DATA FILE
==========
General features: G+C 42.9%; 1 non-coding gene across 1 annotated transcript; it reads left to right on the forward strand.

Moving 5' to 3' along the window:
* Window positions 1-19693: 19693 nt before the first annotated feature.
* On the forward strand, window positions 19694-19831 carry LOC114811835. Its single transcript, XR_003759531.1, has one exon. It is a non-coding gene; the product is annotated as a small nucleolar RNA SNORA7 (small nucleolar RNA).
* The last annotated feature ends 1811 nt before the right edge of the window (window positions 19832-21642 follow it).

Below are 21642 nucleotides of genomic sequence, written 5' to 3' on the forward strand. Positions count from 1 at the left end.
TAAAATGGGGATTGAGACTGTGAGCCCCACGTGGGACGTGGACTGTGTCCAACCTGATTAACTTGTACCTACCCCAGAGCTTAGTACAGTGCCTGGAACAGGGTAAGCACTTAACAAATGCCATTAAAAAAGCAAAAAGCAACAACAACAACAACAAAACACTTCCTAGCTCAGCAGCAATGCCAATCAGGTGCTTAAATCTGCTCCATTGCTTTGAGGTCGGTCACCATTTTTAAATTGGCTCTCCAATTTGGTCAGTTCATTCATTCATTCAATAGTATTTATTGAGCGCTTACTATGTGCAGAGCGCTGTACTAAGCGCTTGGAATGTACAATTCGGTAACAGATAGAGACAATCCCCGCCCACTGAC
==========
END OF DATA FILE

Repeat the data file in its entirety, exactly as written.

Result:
General features: G+C 42.9%; 1 non-coding gene across 1 annotated transcript; it reads left to right on the forward strand.

Moving 5' to 3' along the window:
* Window positions 1-19693: 19693 nt before the first annotated feature.
* On the forward strand, window positions 19694-19831 carry LOC114811835. Its single transcript, XR_003759531.1, has one exon. It is a non-coding gene; the product is annotated as a small nucleolar RNA SNORA7 (small nucleolar RNA).
* The last annotated feature ends 1811 nt before the right edge of the window (window positions 19832-21642 follow it).

Below are 21642 nucleotides of genomic sequence, written 5' to 3' on the forward strand. Positions count from 1 at the left end.
TAAAATGGGGATTGAGACTGTGAGCCCCACGTGGGACGTGGACTGTGTCCAACCTGATTAACTTGTACCTACCCCAGAGCTTAGTACAGTGCCTGGAACAGGGTAAGCACTTAACAAATGCCATTAAAAAAGCAAAAAGCAACAACAACAACAACAAAACACTTCCTAGCTCAGCAGCAATGCCAATCAGGTGCTTAAATCTGCTCCATTGCTTTGAGGTCGGTCACCATTTTTAAATTGGCTCTCCAATTTGGTCAGTTCATTCATTCATTCAATAGTATTTATTGAGCGCTTACTATGTGCAGAGCGCTGTACTAAGCGCTTGGAATGTACAATTCGGTAACAGATAGAGACAATCCCCGCCCACTGAC